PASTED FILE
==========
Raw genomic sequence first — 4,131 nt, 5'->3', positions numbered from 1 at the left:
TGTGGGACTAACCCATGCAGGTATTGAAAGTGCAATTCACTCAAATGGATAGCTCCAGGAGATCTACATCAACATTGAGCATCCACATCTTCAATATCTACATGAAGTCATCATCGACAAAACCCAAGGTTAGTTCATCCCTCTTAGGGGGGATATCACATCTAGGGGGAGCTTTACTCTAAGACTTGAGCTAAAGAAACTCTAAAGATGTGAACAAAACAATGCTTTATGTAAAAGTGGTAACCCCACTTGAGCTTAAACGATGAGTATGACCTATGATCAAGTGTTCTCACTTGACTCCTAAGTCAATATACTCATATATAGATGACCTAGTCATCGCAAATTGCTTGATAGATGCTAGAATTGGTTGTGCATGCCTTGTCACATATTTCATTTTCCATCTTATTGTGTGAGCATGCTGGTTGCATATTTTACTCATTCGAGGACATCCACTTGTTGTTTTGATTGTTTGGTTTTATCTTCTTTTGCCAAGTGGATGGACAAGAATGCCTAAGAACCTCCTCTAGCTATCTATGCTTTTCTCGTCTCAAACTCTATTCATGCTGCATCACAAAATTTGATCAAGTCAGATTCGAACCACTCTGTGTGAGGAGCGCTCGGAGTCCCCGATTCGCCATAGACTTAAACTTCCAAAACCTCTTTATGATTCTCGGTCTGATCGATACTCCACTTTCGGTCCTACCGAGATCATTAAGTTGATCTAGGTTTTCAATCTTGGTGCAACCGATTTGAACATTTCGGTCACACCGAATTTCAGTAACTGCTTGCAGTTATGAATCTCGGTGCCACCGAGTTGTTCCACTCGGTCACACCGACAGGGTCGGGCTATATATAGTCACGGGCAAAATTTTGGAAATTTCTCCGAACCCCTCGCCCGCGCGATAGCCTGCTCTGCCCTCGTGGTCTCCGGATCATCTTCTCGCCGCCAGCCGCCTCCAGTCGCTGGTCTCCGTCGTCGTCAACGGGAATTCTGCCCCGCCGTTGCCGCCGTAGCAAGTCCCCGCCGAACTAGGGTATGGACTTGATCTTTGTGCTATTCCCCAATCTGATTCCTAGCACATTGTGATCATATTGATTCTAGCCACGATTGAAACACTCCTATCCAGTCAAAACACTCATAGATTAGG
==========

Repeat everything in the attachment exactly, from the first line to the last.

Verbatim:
Raw genomic sequence first — 4,131 nt, 5'->3', positions numbered from 1 at the left:
TGTGGGACTAACCCATGCAGGTATTGAAAGTGCAATTCACTCAAATGGATAGCTCCAGGAGATCTACATCAACATTGAGCATCCACATCTTCAATATCTACATGAAGTCATCATCGACAAAACCCAAGGTTAGTTCATCCCTCTTAGGGGGGATATCACATCTAGGGGGAGCTTTACTCTAAGACTTGAGCTAAAGAAACTCTAAAGATGTGAACAAAACAATGCTTTATGTAAAAGTGGTAACCCCACTTGAGCTTAAACGATGAGTATGACCTATGATCAAGTGTTCTCACTTGACTCCTAAGTCAATATACTCATATATAGATGACCTAGTCATCGCAAATTGCTTGATAGATGCTAGAATTGGTTGTGCATGCCTTGTCACATATTTCATTTTCCATCTTATTGTGTGAGCATGCTGGTTGCATATTTTACTCATTCGAGGACATCCACTTGTTGTTTTGATTGTTTGGTTTTATCTTCTTTTGCCAAGTGGATGGACAAGAATGCCTAAGAACCTCCTCTAGCTATCTATGCTTTTCTCGTCTCAAACTCTATTCATGCTGCATCACAAAATTTGATCAAGTCAGATTCGAACCACTCTGTGTGAGGAGCGCTCGGAGTCCCCGATTCGCCATAGACTTAAACTTCCAAAACCTCTTTATGATTCTCGGTCTGATCGATACTCCACTTTCGGTCCTACCGAGATCATTAAGTTGATCTAGGTTTTCAATCTTGGTGCAACCGATTTGAACATTTCGGTCACACCGAATTTCAGTAACTGCTTGCAGTTATGAATCTCGGTGCCACCGAGTTGTTCCACTCGGTCACACCGACAGGGTCGGGCTATATATAGTCACGGGCAAAATTTTGGAAATTTCTCCGAACCCCTCGCCCGCGCGATAGCCTGCTCTGCCCTCGTGGTCTCCGGATCATCTTCTCGCCGCCAGCCGCCTCCAGTCGCTGGTCTCCGTCGTCGTCAACGGGAATTCTGCCCCGCCGTTGCCGCCGTAGCAAGTCCCCGCCGAACTAGGGTATGGACTTGATCTTTGTGCTATTCCCCAATCTGATTCCTAGCACATTGTGATCATATTGATTCTAGCCACGATTGAAACACTCCTATCCAGTCAAAACACTCATAGATTAGG